Temari

Temari is one of the most unique forms of needlecraft, and perhaps one of the oldest. Believed to come from a Chinese game introduced in the early sixth century, the ball was thought to be used in a game similar to kickball, a genteel game palace maidservants played to entertain the princesses, and, eventually, something similar to today's hacky sack. In the 1600's the expansion of cotton manufacturing in Japan allowed the craft to pass to the common classes. Children used the balls in games with chants and rhymes, compared to jumping rope rhymes today. By the early twentieth century, the introduction of rubber balls made temari skills nearly obsolete, the balls were relegated to gifts for weddings or the birth of babies and often became family heirlooms.

In 1968 Chiyoko Ozaki published an instructional book on temari in Japan; the book included the craft's history and marked the first documentation of knowledge previously passed by oral tradition and family history. Other books followed and the Japan Temari Association was created in 1979 to broaden the knowledge, techniques and history of the craft, and, recently, the skill has expanded rapidly outside Japan. Traditionally, becoming a temari master was a lifetime achievement and the student worked with a master for forty years learning what she could by observation, since there was no actual instruction. If the master believed the student was sincere after forty years, they began an apprenticeship for the next thirty years making the master's patterns over and over. After the death of the master, the student was designated as a master and allowed to develop their own designs.

Historically made from old silk kimonos, the material was wadded into a ball, covered with strips of fabrics then stitched together with silk threads. It is believed they were tight enough the balls actually bounced. Eventually, the simple stitching was replaced with decorative stitches and patterns and folk art pieces were created. The balls became symbols of the maker's love and the bright colors reflected a wish for a brilliant life for the recipient. The patterns are geometric and symmetrical and often have a kaleidoscopic look; the effect may be from stitching, layered wrapping or a combination of both.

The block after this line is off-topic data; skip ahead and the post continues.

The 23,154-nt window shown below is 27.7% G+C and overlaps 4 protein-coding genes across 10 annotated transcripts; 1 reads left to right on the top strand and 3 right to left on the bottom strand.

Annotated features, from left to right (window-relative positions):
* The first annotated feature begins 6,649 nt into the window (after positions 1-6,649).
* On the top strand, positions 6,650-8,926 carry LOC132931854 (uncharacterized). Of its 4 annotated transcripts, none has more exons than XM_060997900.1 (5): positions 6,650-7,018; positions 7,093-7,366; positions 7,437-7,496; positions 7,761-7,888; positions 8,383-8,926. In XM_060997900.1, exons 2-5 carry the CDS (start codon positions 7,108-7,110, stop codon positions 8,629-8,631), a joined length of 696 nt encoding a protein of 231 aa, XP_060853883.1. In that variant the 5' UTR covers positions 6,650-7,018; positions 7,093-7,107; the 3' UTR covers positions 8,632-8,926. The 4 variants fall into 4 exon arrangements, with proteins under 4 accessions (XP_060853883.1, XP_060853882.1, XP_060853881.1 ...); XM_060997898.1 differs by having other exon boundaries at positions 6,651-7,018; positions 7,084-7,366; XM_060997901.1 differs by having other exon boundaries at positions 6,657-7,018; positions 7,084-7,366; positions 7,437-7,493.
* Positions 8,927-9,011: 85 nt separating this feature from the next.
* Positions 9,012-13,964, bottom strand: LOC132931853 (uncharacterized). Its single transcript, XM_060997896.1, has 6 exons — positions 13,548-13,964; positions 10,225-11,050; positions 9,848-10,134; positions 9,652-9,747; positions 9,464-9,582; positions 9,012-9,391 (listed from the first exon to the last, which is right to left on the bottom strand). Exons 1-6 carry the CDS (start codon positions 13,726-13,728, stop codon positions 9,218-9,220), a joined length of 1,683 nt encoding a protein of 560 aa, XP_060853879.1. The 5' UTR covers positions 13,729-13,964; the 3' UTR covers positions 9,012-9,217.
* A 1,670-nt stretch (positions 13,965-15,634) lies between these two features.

Modern balls may include bells inside or attached tassels and commonly range from three to five inches in diameter; although Japanese collections include various sizes and some use temari balls as Christmas tree decorations.
The technique for creating temari is to fashion a core, often from old socks or other soft material (although many “cheat” and use Styrofoam balls). This core is wrapped with yarn and then a layer of thread until it reaches the desired size; the ball is then divided into equal sections before the pattern is stitched on the outer layer of thread. The quality of a temari ball is assessed by the evenness and perfection as the pattern travels around the ball. This means that the wrapping is extremely important as a lopsided or off center wrap will skew the design. The balls is sectioned with marking threads to allow the geometric pattern to evolve evenly. Alternately, the ball may be wrapped in different yarns and thread to create a pattern simply from the different layers showing through. The tradition of temari is the art of recycling materials so it is a perfect use for scraps of material and stray bits of yarn or thread; the technique is truly a beautiful and unique craft form.

REFERENCES
Suess, Barbara. Temari Techniques. 2012.
Temarikai.com

ADDITIONAL RESOURCES
Suess, Barabara. - This site has a shop for kits and books from the premier Termari instructor in the US. http://www.japanesetemari.com/index.html
Temari.com – This site has instructions for a simple temari ball. http://www.temari.com/tips.htm
Temarikai.com – The site of the Japan Temari Association and information for certification. http://www.temarikai.com/
Images of temari - https://www.google.com/search?site=&tbm=isch&source=hp&biw=1366&bih=640&q=temari&oq=temari&gs_l=img.3..0l10.1504.1694.0.2809.6.2.0.0.0.0.184.269.1j1.2.0....0...1ac.1.31.img..5.1.85.BTa-L-7QfTM#q=temari+ball&tbm=isch
Images of temari - http://www.flickr.com/photos/nanaakua/sets/72157617114284128/